It’s Furrreezing Out There!

By Judy Layne

Winter poses risks to our furry family members and they rely on us for their well-being. We need to think about what we can do to ensure our pets are warm and safe in cold weather.  Check out these tips.

Fur isn’t flawless. Many people think that because pets have fur coats, they’re ‘fine’ when left outside in the cold.  Not true! In biting cold/wind, your pet’s fur coat is not enough for our ruthless Canadian winters. If their fur gets wet, it loses its insulating ability. If they have short fur, protection is minimal at best.

Get that winter swag.  There’s a huge selection of adorable but extremely functional cold-weather gear for dogs and other animals.  Coats or sweaters help keep them snug when the wind hits; boots protect their sensitive paws from painful ice and salt on the ground.

Pay attention to paws.  Trim the fur that grows between your dog’s pads to prevent painful ice build-up.  Your pet’s feet can pick up toxic chemicals including salt, antifreeze and windshield de-icers, so wipe their paws after being outside. These chemicals can burn their skin and are deadly if swallowed even in small amounts.  If you think your pet has ingested any of these substances, call your vet asap.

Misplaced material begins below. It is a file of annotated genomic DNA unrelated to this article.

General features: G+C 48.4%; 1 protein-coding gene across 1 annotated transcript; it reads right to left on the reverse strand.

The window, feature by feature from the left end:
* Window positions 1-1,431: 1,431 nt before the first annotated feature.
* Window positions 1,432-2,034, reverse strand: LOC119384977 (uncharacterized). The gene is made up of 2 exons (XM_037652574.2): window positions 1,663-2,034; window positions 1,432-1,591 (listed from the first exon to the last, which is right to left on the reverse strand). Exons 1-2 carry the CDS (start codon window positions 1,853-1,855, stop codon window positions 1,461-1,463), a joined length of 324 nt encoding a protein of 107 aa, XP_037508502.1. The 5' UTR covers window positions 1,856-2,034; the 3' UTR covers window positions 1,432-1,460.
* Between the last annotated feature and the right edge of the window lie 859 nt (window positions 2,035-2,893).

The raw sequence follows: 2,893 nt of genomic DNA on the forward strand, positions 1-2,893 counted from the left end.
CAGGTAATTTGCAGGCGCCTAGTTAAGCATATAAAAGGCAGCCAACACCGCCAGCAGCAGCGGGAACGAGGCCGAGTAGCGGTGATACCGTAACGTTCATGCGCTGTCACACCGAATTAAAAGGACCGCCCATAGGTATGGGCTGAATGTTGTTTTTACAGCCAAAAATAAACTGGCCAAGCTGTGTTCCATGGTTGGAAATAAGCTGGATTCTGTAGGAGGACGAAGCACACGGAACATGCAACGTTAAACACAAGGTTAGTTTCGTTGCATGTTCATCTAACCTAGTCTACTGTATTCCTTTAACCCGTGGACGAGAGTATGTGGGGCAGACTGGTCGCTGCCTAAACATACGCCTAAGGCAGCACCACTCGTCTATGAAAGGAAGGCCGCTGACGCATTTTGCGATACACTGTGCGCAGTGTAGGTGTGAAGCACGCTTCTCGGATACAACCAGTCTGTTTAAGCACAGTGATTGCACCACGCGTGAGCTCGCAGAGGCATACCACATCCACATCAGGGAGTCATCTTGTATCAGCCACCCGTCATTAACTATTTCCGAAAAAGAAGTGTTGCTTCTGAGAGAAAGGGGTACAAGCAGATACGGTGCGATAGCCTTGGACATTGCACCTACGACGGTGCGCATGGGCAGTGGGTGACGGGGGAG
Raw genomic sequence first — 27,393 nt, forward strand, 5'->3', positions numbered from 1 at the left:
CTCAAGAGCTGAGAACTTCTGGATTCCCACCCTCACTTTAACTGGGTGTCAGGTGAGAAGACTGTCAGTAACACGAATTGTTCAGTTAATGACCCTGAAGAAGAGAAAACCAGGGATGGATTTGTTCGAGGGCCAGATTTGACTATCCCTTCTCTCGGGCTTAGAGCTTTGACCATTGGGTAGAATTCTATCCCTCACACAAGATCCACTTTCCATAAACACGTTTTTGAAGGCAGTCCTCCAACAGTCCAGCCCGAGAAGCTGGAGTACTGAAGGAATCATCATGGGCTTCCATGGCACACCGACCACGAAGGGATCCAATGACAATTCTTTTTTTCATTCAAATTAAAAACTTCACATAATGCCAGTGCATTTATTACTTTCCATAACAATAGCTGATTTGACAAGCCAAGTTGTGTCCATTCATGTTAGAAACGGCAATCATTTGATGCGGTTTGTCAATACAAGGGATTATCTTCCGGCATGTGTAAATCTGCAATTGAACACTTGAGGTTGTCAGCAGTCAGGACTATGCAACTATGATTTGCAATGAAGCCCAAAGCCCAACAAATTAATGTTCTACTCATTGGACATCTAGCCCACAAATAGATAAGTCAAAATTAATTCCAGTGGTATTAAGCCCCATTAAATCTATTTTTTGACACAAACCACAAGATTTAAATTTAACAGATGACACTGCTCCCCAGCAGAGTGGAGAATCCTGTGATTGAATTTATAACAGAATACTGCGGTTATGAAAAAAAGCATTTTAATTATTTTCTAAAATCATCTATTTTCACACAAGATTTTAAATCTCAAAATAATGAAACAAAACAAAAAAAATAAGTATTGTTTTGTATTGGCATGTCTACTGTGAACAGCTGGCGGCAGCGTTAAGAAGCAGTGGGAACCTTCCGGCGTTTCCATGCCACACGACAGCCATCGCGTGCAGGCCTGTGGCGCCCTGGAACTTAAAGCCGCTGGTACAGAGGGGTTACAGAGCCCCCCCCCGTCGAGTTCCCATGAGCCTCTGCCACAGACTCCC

Inside is best.  Limit your pet’s time outside as much as possible on days below freezing.  This is especially important for short-coated, short-legged and senior pets, puppies and cats.  When it’s time for a walk, cut walk times in half or even shorter. If your pet shivers, whines or raises their paws, bring them inside asap.  If it’s too cold to go out, give your pet an indoor workout with interactive toys, food puzzles, tug-of-war or fetch.

If it’s too cold for you, it’s too cold for your pet!  Stand at the door without your coat.  If it’s too cold for you, keep your pet inside. Like people, pets can get frostbite and hypothermia.  All pets, even those who live mainly outdoors, should be kept indoors in below-freezing weather or strong wind chill.

Let it grow.  Think about skipping a few grooming sessions when the weather gets cold.  Your pet will appreciate a longer, thicker coat.  When bathing your pet, use warm (not hot) water and always make sure they’re completely dry afterward.

Keep ‘em snug!  Ensure your pet has a warm bed to sleep in, raised off the cold floor and away from drafts. Cozy blankets are a pet’s best friend.

Speak up for pets in distress.  Nova Scotia’s Animal Protection Act contains penalties for failing to protect an animal from injurious cold.  If you suspect or witness an animal suffering in the cold, please call the SPCA confidentially 1-888-703-7722 or file a confidential online complaint here.

Please show your pets you love them by caring for them responsibly this winter.

Judy Layne

Judy is a dedicated volunteer with the Nova Scotia SPCA and proud adoptive fur-mama to Gracie. She is committed to speaking for animals who cannot speak for themselves.